This does not even scratch the surface of the tip of the iceberg.
Nevertheless, a handful of his fans have zoomed in specifically on a simple paragraph in Democracy: The God that Failed in which he puts forth a hypothetical private property arrangement— a covenant community— wherein this community faces challengers to the peace and well being of the community. The need for the disturbers of the peace to be removed, physically (for removal implies physical absence), is a prerequisite for the longevity of this covenant community. This idea, of course, is at odds with the leftist obsession of inclusion and zero-discrimination.
But what is relevant to the present article is the sad exaltation of a mere paragraph in one book to a status of “Hoppe in one lesson” in the eyes and demeanor of a certain subset of his internet fanbase. Adopting the trashy and anti-intellectual mannerisms of the worst of the deep-internet world, they have created a version of Hoppe and his contributions that do more to distance potential adopters than to attract them. This is what I mean by his memification. His entire body of works has been pushed to the side in preference for a single and only once-mentioned topic.
There is a type of internet-dwelling anti-leftist, which, despite their praiseworthy and correct stance against cultural and political egalitarianism and Progressivism, nevertheless act in a way completely at odds with the traditional, intellectual, civilized, and Western Man. Preferring controversy over enlightenment, shock-value over argumentation, and “triggering” people over communicating rationally and verbally (not to be confused with orally), they hamper rather than encourage the return of rationality in discourse and thinking.
I am not seeking here to criticize merely the existence of lighthearted memes and playful tomfoolery (ie Michael Malice handing Hoppe a toy helicopter), but rather the sustained memification of Hoppe by certain internet rabble rousers who by all appearances have never read much of Hoppe’s actual contributions, such as his critique of the socialism of conservatism. (Yet these same people drool over ridiculous images like these and think it hilarious– when really its just childish and counter-productive– to use a twist on 1488 HH, replacing with 14888 HHH [as in Hans-Hermann Hoppe]).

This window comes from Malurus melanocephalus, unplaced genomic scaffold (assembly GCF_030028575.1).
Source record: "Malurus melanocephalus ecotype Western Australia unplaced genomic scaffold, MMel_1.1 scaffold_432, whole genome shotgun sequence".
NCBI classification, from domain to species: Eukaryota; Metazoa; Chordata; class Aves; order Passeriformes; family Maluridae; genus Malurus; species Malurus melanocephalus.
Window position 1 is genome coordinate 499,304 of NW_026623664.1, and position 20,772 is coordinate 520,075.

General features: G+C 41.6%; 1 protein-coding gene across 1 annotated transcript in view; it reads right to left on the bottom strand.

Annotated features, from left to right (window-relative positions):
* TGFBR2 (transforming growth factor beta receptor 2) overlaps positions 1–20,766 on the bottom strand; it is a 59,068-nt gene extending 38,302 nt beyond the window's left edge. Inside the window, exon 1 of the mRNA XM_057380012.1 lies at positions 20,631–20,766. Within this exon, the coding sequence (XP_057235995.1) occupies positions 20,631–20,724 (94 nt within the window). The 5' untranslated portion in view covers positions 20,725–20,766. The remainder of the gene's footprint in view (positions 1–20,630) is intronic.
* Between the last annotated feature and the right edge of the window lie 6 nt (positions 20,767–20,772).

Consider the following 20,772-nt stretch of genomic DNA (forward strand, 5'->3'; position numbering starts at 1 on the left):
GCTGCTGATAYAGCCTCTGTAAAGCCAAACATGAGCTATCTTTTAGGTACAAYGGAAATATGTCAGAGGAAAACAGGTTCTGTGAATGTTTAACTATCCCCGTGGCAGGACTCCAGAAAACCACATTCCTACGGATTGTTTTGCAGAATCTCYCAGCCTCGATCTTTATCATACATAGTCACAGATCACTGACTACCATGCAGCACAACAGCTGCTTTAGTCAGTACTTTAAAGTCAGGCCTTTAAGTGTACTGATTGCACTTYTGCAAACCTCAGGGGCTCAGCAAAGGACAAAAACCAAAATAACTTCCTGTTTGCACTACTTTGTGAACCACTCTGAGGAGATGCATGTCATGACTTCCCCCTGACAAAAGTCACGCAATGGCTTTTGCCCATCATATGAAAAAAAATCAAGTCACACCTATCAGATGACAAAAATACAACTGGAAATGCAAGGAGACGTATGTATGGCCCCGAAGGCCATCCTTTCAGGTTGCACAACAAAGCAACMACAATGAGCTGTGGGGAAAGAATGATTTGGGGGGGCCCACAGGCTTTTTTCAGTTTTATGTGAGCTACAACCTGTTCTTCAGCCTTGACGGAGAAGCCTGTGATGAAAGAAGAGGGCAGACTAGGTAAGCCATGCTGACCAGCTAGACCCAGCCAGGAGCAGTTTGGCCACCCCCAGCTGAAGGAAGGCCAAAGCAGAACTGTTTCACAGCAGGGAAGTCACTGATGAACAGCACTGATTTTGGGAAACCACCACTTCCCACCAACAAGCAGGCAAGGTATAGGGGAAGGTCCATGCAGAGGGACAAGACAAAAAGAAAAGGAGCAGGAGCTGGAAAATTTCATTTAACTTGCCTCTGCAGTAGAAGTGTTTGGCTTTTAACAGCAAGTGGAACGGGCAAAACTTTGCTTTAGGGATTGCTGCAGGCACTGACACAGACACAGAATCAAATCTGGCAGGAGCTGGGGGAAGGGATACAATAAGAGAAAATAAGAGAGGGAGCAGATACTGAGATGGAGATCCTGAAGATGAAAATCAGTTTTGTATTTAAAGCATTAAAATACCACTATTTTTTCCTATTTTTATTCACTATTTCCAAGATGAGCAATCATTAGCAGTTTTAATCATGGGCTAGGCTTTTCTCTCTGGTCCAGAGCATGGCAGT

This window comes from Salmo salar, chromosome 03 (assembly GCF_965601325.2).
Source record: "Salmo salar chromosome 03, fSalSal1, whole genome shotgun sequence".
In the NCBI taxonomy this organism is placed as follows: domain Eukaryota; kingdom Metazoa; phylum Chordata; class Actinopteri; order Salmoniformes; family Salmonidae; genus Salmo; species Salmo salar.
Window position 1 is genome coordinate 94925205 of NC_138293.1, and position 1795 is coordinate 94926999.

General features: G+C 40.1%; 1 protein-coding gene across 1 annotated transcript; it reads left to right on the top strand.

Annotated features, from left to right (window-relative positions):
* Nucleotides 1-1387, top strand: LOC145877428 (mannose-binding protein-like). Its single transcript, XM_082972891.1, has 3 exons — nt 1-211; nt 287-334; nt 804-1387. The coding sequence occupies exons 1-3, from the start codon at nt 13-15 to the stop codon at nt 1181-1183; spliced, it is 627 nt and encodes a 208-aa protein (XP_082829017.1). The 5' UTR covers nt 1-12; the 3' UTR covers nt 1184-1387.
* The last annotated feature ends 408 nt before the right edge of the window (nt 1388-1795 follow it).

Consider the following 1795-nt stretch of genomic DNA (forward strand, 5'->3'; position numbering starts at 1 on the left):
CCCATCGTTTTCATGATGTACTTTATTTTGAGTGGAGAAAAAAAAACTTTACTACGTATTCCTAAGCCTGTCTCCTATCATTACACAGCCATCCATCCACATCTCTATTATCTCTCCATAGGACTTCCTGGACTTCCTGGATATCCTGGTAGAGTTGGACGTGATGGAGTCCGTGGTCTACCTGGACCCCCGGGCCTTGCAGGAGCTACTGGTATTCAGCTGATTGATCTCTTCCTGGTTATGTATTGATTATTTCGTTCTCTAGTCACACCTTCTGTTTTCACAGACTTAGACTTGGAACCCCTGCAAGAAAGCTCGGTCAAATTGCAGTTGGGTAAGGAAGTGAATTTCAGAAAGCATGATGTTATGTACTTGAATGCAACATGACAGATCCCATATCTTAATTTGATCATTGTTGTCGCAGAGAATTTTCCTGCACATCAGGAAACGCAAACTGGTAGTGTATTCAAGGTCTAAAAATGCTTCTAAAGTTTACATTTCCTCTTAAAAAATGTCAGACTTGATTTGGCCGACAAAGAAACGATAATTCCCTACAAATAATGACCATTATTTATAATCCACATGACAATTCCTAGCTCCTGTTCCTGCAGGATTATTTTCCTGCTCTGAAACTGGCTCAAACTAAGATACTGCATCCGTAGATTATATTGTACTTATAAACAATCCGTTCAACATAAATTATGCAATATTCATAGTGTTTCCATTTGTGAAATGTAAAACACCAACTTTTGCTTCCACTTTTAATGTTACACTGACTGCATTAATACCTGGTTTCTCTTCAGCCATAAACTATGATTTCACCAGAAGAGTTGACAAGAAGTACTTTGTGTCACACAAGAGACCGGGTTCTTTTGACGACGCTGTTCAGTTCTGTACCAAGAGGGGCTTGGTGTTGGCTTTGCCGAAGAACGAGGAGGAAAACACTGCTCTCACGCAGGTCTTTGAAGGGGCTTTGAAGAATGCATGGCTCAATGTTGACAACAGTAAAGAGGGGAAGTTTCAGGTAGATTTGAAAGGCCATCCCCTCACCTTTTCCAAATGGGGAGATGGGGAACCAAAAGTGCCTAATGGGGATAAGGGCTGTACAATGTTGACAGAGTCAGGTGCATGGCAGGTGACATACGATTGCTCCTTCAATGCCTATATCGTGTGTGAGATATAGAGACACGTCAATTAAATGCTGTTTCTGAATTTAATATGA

I’m reflecting on the fact that too many online “Hoppe fans” haven’t even read his work but like him merely because they can be edgy with him. This is, to me, a betrayal of Hoppean ideals. We need more people reading his works, not just creating clever Hoppe-Pinochet pictures.
Far from being a mere diatribe against memes, it is rather a diatribe against the cheapening of a great man.
But while Hoppe has been memified by this segment of the online anti-left, he stands for the opposite. His rhetorical precision and his laser sharp logic require his commentary on the world be in long, essay form. His speeches are prepared before hand and every sentence that he puts forth is meaningful and intentional. He seeks to engage in argumentation for the sake of truth, not merely annoying the admittedly obnoxious leftist mob. He aims to improve the ideas held by the proponents of liberty and to speak to the “remnant” who long for knowledge and intellectual development relating to the Ideal of Freedom.
Hans Hoppe is so much more than one paragraph, one phrase. He is an international treasure, a beacon of light in an intellectually dark world. What the world needs is reason, logic, rhetorical precision, and rationality.
The contributions of Hans Hoppe are essential, imperative, for a sound theory of liberty. Understanding the flaws of statism economically, ethically, and sociologically is a prerequisite for any hope of a future of freedom. The state thrives in social and intellectual chaos and Hoppean characteristics are the antidote to this. If one memifies and cheapens his message and image in pursuit of juvenile endeavors, the impact of his contributions will be lost. The salt, so to speak, will lose its flavor.